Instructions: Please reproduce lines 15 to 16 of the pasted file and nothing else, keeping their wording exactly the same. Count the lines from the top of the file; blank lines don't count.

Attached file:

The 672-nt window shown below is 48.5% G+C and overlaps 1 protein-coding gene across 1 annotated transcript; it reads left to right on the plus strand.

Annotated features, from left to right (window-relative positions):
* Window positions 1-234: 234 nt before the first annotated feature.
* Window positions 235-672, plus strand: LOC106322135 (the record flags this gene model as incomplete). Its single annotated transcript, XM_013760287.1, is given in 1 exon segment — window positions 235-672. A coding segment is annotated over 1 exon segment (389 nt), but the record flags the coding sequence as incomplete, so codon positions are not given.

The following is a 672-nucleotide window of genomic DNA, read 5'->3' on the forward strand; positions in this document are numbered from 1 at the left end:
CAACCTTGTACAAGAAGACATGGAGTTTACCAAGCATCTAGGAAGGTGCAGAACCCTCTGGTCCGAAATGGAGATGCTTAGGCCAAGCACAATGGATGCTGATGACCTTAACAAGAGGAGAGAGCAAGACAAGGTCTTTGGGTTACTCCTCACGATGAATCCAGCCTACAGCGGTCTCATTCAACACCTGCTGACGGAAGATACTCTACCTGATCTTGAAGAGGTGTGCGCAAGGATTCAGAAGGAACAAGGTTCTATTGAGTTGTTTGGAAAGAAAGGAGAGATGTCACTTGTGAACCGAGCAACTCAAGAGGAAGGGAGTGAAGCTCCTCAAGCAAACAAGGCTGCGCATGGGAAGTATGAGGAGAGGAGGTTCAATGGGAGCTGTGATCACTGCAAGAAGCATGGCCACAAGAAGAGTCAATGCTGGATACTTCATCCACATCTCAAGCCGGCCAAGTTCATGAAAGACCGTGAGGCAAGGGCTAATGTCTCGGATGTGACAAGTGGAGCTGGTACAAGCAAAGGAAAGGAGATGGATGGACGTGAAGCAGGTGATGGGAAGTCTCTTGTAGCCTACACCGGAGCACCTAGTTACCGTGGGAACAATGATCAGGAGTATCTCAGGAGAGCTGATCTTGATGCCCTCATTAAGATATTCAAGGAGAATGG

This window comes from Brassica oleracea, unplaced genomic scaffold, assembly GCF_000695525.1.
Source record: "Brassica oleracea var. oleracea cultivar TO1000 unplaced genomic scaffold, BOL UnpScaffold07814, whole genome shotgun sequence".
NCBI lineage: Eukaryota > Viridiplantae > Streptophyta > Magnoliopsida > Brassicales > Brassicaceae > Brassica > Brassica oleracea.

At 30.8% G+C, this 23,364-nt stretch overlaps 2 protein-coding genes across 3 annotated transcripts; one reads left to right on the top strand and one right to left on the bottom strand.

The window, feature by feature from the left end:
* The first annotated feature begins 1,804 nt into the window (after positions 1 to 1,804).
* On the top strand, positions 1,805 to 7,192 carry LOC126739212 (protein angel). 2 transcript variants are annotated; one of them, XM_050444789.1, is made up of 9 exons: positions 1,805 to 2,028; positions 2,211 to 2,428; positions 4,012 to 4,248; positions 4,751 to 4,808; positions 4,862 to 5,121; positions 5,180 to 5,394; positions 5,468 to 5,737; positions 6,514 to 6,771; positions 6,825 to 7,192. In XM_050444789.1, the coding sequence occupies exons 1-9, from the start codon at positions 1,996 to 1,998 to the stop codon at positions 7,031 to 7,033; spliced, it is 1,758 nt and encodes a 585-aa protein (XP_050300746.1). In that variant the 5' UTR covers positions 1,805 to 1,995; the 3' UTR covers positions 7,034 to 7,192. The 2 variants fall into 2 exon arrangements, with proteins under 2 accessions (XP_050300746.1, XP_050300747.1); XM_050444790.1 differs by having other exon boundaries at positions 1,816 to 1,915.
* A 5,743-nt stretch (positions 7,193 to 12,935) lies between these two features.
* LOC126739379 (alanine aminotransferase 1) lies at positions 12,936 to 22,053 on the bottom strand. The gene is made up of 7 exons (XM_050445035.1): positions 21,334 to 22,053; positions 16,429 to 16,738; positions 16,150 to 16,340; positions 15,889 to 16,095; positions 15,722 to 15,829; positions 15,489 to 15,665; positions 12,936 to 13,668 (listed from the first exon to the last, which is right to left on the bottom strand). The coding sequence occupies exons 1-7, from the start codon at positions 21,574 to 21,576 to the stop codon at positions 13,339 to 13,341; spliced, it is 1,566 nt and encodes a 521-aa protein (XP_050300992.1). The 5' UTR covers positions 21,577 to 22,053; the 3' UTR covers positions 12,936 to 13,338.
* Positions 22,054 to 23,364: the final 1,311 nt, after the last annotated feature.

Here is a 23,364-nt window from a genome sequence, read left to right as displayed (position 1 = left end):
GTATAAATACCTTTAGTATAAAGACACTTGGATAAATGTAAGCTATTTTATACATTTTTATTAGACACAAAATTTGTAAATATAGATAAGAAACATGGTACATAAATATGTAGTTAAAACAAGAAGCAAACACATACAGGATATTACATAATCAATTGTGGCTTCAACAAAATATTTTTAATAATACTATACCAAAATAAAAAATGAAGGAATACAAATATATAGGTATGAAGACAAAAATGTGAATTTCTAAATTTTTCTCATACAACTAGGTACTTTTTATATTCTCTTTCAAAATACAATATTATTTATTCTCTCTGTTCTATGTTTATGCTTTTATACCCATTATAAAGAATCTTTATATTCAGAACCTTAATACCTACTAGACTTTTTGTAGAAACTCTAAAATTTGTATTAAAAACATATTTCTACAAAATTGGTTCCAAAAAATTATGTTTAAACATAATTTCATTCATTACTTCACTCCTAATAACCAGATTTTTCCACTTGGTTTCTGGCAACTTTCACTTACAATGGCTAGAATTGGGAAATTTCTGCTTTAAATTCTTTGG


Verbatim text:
* LOC126739379 (alanine aminotransferase 1) lies at positions 12,936 to 22,053 on the bottom strand. The gene is made up of 7 exons (XM_050445035.1): positions 21,334 to 22,053; positions 16,429 to 16,738; positions 16,150 to 16,340; positions 15,889 to 16,095; positions 15,722 to 15,829; positions 15,489 to 15,665; positions 12,936 to 13,668 (listed from the first exon to the last, which is right to left on the bottom strand). The coding sequence occupies exons 1-7, from the start codon at positions 21,574 to 21,576 to the stop codon at positions 13,339 to 13,341; spliced, it is 1,566 nt and encodes a 521-aa protein (XP_050300992.1). The 5' UTR covers positions 21,577 to 22,053; the 3' UTR covers positions 12,936 to 13,338.
* Positions 22,054 to 23,364: the final 1,311 nt, after the last annotated feature.